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Poznań, Poland - Morasko Kampus, room: 3.136
A mining road to cargo - hope and expectations on an eve of a mining development in Papua New Guinea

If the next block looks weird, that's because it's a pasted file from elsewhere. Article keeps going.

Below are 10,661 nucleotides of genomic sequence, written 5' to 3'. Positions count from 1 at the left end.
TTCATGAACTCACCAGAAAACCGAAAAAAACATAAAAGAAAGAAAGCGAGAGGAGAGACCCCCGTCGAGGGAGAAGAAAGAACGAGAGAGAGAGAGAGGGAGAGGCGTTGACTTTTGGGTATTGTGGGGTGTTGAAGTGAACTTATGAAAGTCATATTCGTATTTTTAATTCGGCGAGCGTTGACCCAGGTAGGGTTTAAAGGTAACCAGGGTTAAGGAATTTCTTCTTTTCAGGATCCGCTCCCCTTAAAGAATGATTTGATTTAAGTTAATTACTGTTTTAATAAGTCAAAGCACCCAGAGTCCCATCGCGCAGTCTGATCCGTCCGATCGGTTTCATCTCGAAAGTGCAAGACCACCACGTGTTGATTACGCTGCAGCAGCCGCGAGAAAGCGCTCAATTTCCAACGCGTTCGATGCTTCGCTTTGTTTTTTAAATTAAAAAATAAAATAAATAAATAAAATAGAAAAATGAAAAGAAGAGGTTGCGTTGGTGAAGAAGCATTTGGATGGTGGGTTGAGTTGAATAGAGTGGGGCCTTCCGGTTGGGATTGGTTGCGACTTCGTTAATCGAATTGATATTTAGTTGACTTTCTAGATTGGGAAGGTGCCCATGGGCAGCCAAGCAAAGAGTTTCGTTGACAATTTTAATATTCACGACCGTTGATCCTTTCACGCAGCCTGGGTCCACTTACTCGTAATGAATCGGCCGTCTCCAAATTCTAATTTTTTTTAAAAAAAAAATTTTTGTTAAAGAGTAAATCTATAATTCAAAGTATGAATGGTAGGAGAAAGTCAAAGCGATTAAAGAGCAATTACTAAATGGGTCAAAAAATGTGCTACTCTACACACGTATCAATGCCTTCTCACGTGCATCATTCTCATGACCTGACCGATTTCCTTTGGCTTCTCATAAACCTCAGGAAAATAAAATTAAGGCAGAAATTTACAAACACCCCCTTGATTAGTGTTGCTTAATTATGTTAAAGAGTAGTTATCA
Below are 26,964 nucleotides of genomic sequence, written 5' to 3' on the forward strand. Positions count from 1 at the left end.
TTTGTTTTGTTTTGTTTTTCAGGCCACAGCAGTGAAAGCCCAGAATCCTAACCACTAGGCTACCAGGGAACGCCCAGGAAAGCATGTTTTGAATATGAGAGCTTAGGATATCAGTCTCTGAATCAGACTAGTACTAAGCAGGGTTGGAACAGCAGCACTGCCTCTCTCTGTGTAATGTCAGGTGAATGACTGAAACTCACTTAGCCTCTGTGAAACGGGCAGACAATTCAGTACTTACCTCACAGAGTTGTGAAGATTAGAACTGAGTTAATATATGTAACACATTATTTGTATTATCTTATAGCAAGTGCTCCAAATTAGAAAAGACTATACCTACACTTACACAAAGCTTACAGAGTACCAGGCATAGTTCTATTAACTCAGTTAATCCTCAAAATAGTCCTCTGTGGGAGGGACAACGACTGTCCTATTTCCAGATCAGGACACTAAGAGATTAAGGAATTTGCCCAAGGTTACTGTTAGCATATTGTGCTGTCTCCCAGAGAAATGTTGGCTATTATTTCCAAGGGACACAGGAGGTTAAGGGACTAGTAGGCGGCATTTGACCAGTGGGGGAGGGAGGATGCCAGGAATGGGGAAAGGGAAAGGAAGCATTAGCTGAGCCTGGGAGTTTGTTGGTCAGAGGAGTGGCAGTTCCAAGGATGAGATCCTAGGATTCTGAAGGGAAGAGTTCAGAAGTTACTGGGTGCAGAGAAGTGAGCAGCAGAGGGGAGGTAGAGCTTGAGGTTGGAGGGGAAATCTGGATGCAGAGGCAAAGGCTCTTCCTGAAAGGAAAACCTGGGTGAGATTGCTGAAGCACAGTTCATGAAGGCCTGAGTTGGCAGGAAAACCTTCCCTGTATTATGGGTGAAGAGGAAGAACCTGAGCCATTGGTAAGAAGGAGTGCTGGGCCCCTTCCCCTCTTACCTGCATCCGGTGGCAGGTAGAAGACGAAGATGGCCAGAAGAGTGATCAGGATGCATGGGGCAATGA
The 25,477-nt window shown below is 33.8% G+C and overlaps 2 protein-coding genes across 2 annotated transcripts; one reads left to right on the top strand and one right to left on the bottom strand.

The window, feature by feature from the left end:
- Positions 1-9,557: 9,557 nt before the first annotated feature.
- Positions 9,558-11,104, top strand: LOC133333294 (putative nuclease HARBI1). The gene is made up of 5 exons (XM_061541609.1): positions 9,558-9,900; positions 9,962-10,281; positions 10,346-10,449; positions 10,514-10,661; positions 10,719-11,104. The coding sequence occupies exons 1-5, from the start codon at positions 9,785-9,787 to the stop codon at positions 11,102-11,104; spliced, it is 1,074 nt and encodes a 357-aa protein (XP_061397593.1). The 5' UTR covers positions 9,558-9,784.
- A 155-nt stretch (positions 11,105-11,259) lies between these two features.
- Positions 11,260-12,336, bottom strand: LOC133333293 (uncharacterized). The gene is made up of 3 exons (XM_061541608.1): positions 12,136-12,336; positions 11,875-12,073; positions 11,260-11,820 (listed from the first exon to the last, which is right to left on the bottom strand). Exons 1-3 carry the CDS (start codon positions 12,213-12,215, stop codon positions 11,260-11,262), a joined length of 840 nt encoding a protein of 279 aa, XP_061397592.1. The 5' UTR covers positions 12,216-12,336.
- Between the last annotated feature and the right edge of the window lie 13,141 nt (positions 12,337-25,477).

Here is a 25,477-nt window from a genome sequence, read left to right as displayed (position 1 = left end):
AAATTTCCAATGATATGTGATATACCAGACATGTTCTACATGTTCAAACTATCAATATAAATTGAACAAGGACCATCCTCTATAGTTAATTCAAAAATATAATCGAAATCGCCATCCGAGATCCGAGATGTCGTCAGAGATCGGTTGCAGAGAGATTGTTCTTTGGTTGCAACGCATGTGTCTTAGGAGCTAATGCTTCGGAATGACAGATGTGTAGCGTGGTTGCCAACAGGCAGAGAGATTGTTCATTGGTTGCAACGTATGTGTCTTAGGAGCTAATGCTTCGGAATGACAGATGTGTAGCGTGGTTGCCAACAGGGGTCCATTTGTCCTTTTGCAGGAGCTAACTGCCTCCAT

The remote Frieda River area in Papua New Guinea is home to one of the biggest undeveloped copper and gold deposits in the world. Despite fifty years of exploration the project has not yet developed into a mine. Local communities at the Frieda River often described themselves to me as very remote and excluded from national and regional flows of power and capital. They spoke about being forgotten and alienated, deprived of access to goods and services enjoyed by expats and those living in other, already developed parts of PNG. Feeling abandoned by the PNG government, and disillussioned with the state as a service provider, they came to see the mining industry as a ‘modern road to cargo’ (Bainton, 2010) and conceptualise the future mine as a portal through which they will gain access to a world of wealth and opportunity, which they saw as in many ways superior to their own. This paper shows how members of one of those communities, Paupe, enacted the belief that great wealth will come their way if they can find the right mode of engagement with the elusive mining industry and the stakeholders of the Frieda River Project. It describes how they actively precipitated the mine, acting on their hopes and desires of bringing development to the area. It also reflects on some of the effects the future mine has already started to show – sometimes in unanticipated and surprising ways.